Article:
Is it just the Baby Blues or Postpartum Depression?

“Why do I feel sad & detached? I am so overwhelmed and anxious about everything. Isn’t this supposed to be one of the happiest times in my life? Then why don’t I feel happy? How am I supposed to take care of my baby when I don’t have the energy to even take a shower?  Gosh, to be honest, I don’t even have the energy or desire to get out of bed…”

Can you relate to any of these statements? Many women right after giving birth suffer from some level of anxiety or sadness, irritability and mood swings, trouble with sleeping and low appetite and may cry easily. Statistics show as many as 80% of women experience some mood disturbances after pregnancy. It can start as soon as 24 hours after giving birth but is usually three to four days after. This is what many call this the “baby blues.”  You can still be experiencing the baby blues even if this isn’t your first child and you have never had any concerns before.

What causes the baby blues?

Your body is going through so many changes now. Your hormone levels are dropping, your body is making milk for breastfeeding and you are physically (and mentally) trying to adjust to all that a mother of a newborn deals with. It’s no wonder you feel anxious and overwhelmed. The baby blues are perfectly understandable. Moms have to remember it isn’t something they can control and shouldn’t blame themselves. The baby blues are considered by many as a normal part of motherhood. For most, the baby blues last from a few days up to a little more than a week. If these feeling continue, or seem to get worse, it might be more than just the baby blues.

What is postpartum depression?


In the beginning postpartum depression can look like just the baby blues. The length and severity of the symptoms are what separates the two. About 10% of new mothers experience postpartum depression. The exact cause isn’t known, but as with the baby blues, sudden hormonal changes are believed to be part of the cause of postpartum depression. One theory is the levels of estrogen and progesterone that have increased during pregnancy drop suddenly after delivery produce chemical changes in the brain. Researchers think the big change in hormone levels is what may lead to depression in some.

Postpartum depression usually sets in soon after childbirth and develops gradually over a period of several months. It is important to note postpartum depression can come on suddenly months even after delivery and the first signs don’t appear until then. If depressive symptoms appear within six months of having a baby, postpartum depression should be considered. It is important to speak with your doctor if you feel it might be more than just the baby blues.  Postpartum depression needs to be treated and won’t disappear on its own.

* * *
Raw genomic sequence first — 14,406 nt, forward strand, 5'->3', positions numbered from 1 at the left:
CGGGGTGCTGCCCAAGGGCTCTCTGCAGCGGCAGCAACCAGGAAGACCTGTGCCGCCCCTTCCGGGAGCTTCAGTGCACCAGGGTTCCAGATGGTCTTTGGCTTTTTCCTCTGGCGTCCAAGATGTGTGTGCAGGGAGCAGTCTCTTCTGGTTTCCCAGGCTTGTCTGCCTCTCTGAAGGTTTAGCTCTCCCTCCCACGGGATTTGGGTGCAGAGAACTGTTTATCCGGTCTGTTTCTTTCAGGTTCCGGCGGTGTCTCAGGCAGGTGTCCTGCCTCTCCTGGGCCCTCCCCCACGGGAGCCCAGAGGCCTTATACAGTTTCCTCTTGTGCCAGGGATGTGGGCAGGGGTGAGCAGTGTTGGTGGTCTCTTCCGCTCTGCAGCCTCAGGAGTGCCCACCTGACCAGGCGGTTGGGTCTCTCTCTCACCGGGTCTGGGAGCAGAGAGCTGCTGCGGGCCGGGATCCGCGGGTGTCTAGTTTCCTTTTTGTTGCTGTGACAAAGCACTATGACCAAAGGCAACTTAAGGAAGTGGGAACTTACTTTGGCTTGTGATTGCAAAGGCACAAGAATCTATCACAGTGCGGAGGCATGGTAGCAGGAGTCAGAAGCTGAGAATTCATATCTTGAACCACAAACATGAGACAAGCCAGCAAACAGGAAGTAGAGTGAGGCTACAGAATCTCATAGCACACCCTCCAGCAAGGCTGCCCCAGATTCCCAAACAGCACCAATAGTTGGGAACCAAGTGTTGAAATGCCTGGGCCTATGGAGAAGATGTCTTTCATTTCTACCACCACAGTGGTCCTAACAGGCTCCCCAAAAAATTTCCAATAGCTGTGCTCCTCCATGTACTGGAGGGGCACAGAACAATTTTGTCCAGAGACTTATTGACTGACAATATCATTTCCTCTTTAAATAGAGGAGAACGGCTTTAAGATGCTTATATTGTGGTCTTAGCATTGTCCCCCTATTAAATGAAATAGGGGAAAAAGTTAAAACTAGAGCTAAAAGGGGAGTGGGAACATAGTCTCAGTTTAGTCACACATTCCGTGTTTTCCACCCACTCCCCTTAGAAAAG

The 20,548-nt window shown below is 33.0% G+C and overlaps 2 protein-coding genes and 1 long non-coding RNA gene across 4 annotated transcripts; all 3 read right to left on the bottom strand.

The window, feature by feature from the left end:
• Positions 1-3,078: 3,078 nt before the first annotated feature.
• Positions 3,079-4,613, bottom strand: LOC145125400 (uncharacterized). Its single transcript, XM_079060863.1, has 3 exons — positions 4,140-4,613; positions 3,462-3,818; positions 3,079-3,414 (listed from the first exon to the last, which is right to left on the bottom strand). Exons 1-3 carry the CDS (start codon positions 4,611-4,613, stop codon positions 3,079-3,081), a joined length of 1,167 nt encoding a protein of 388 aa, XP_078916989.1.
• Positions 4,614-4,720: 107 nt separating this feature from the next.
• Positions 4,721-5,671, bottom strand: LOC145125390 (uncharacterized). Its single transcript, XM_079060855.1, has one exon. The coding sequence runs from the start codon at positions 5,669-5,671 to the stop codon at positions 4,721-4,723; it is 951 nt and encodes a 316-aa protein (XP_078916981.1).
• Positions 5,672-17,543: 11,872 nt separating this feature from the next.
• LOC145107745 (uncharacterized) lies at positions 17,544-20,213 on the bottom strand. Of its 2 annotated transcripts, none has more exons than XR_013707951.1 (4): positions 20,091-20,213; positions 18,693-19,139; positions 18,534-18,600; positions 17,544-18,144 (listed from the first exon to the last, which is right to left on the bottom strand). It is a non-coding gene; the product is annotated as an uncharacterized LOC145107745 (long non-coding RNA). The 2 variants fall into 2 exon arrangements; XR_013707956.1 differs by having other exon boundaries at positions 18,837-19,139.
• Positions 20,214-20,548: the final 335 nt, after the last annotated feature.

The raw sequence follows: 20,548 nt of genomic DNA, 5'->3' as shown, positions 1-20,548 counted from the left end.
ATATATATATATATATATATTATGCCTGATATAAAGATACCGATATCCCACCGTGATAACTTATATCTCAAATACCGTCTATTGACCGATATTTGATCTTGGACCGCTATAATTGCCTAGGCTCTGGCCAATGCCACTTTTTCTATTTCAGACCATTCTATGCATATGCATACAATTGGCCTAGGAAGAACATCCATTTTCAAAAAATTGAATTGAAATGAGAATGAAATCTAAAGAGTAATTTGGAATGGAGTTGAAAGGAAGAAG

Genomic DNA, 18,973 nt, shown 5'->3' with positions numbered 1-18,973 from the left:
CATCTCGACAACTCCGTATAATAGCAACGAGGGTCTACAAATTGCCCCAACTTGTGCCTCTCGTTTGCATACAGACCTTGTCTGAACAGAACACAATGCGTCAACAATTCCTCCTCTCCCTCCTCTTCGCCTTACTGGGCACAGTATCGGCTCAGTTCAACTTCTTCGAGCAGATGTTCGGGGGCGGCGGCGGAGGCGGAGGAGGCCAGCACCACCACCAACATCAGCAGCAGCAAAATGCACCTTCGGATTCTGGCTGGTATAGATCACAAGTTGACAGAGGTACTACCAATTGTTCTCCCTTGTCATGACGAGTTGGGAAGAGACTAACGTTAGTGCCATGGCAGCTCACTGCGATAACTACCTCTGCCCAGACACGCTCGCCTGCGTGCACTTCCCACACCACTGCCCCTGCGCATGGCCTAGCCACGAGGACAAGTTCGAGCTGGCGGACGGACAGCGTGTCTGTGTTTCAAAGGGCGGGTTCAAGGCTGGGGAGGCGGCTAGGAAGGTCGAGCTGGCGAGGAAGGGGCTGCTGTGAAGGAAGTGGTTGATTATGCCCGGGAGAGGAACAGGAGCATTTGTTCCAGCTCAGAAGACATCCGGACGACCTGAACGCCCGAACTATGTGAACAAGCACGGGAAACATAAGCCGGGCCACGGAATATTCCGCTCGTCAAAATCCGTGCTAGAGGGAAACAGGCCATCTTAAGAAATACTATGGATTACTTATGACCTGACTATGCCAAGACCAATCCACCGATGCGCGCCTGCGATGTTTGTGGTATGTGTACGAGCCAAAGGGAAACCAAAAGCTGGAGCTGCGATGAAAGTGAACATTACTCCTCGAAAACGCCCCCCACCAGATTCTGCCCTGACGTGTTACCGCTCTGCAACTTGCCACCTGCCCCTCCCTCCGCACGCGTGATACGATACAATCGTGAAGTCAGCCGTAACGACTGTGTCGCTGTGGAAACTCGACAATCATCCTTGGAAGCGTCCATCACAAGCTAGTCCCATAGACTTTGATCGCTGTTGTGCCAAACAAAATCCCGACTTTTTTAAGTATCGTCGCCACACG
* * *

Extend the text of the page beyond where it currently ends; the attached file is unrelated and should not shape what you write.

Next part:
What are the signs of postpartum depression?

  • Lack of interest in your baby
  • Lack of energy and motivation
  • Feelings of guilt and worthlessness
  • Loss of pleasure in things that use to bring pleasure
  • Negative feelings toward your baby
  • Worrying about hurting yourself or your baby
  • Changes in appetite or weight
  • Sleeping more or less than usual
  • Recurrent thoughts of death or suicide

Whether it is the baby blues or depression, here are a few suggestions that can help:

Exercising – For some people exercise works as well as antidepressants and you will look better, sleep better, and hopefully less depressed. A helpful tip is to exercise with others for support.

Continuing to eat a healthy diet -build around fruits and vegetables, limit unhealthy fat and sugars, flaxseeds, nuts and dark green vegetables for a great foundation

Supplementation -B-12 & omega 3 fatty acids have been shown to ease mood changes and depression symptoms.

Healthy carbohydrates -eaten alone without protein raise the levels of serotonin –good options are baked sweet potatoes, whole wheat pasta and healthy crackers.

Be careful with coffee -caffeine can make you jittery and anxious all by itself so it might be a good time to limit intake.

Get lots of sunshine & fresh air –sunlight has been shown to benefit depression.

Do something that gives you pleasure –take time to do the things you enjoy because you are worth it!

Need to rest and relax your mind –stress and anxiety can make depression symptoms worse so it can be a great time to take that yoga class or good time to learn the art of meditation.

Continue to engage with your social network as much as possible – engage with those around you on a regular basis. You have a new role as mom of a little one but it is important to keep our connections with others strong as well.

Sleep is SO important –I am sure you are asking “what is sleep.” You always hear sleep when your baby sleeps but it is so true. Getting enough rest and establishing good sleeping habits for you (and your baby) will help you feel better both mentally and physically…

Avoid Alcohol & Drugs –they can make depression and anxiety worse and can prevent recovery.

Seeking treatment when needed is very important –depression is a serious illness. Medical treatment and counseling can be a very important component to recovery and a healthy life. Make sure you talk with your doctor to help you get in touch with those in your area who are trained to help.

Call your doctor if:

  • You feel so overwhelmed you can’t perform tasks you need to
  • Your symptoms of depression seem to get more and more intense
  • You are unable to care for yourself or your baby
  • You have thoughts of harming yourself or your baby